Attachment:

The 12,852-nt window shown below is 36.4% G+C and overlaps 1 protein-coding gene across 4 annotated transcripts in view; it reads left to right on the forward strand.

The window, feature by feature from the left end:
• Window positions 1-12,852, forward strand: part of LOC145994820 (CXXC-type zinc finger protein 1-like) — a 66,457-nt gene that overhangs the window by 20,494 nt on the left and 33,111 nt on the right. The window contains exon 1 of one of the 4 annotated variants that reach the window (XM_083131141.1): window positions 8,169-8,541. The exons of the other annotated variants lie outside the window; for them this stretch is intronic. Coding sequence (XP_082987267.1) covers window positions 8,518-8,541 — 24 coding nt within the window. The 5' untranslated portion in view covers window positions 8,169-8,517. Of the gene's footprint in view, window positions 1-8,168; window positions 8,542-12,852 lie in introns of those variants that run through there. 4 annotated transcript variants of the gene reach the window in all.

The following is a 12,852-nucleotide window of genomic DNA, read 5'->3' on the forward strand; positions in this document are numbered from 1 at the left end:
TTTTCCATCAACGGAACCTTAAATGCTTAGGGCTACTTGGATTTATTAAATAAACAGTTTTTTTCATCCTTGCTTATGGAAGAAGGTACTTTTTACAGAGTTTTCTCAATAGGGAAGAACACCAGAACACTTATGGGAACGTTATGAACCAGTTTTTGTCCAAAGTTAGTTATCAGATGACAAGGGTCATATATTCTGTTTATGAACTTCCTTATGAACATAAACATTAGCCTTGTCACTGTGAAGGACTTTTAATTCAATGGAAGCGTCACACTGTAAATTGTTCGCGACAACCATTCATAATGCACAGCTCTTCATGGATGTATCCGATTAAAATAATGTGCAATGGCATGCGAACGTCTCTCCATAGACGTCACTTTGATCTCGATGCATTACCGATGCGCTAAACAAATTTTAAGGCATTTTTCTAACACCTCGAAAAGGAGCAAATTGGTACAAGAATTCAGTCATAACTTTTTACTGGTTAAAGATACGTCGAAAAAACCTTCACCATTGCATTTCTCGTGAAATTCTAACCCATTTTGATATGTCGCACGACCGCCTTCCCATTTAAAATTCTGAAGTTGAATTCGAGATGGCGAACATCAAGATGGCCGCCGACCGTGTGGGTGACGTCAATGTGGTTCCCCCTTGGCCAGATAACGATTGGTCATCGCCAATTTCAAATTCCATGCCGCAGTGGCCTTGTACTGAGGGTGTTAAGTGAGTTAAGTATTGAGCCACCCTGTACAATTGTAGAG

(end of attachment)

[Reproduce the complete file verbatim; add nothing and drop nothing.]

The 12,852-nt window shown below is 36.4% G+C and overlaps 1 protein-coding gene across 4 annotated transcripts in view; it reads left to right on the forward strand.

The window, feature by feature from the left end:
• Window positions 1-12,852, forward strand: part of LOC145994820 (CXXC-type zinc finger protein 1-like) — a 66,457-nt gene that overhangs the window by 20,494 nt on the left and 33,111 nt on the right. The window contains exon 1 of one of the 4 annotated variants that reach the window (XM_083131141.1): window positions 8,169-8,541. The exons of the other annotated variants lie outside the window; for them this stretch is intronic. Coding sequence (XP_082987267.1) covers window positions 8,518-8,541 — 24 coding nt within the window. The 5' untranslated portion in view covers window positions 8,169-8,517. Of the gene's footprint in view, window positions 1-8,168; window positions 8,542-12,852 lie in introns of those variants that run through there. 4 annotated transcript variants of the gene reach the window in all.

The following is a 12,852-nucleotide window of genomic DNA, read 5'->3' on the forward strand; positions in this document are numbered from 1 at the left end:
TTTTCCATCAACGGAACCTTAAATGCTTAGGGCTACTTGGATTTATTAAATAAACAGTTTTTTTCATCCTTGCTTATGGAAGAAGGTACTTTTTACAGAGTTTTCTCAATAGGGAAGAACACCAGAACACTTATGGGAACGTTATGAACCAGTTTTTGTCCAAAGTTAGTTATCAGATGACAAGGGTCATATATTCTGTTTATGAACTTCCTTATGAACATAAACATTAGCCTTGTCACTGTGAAGGACTTTTAATTCAATGGAAGCGTCACACTGTAAATTGTTCGCGACAACCATTCATAATGCACAGCTCTTCATGGATGTATCCGATTAAAATAATGTGCAATGGCATGCGAACGTCTCTCCATAGACGTCACTTTGATCTCGATGCATTACCGATGCGCTAAACAAATTTTAAGGCATTTTTCTAACACCTCGAAAAGGAGCAAATTGGTACAAGAATTCAGTCATAACTTTTTACTGGTTAAAGATACGTCGAAAAAACCTTCACCATTGCATTTCTCGTGAAATTCTAACCCATTTTGATATGTCGCACGACCGCCTTCCCATTTAAAATTCTGAAGTTGAATTCGAGATGGCGAACATCAAGATGGCCGCCGACCGTGTGGGTGACGTCAATGTGGTTCCCCCTTGGCCAGATAACGATTGGTCATCGCCAATTTCAAATTCCATGCCGCAGTGGCCTTGTACTGAGGGTGTTAAGTGAGTTAAGTATTGAGCCACCCTGTACAATTGTAGAG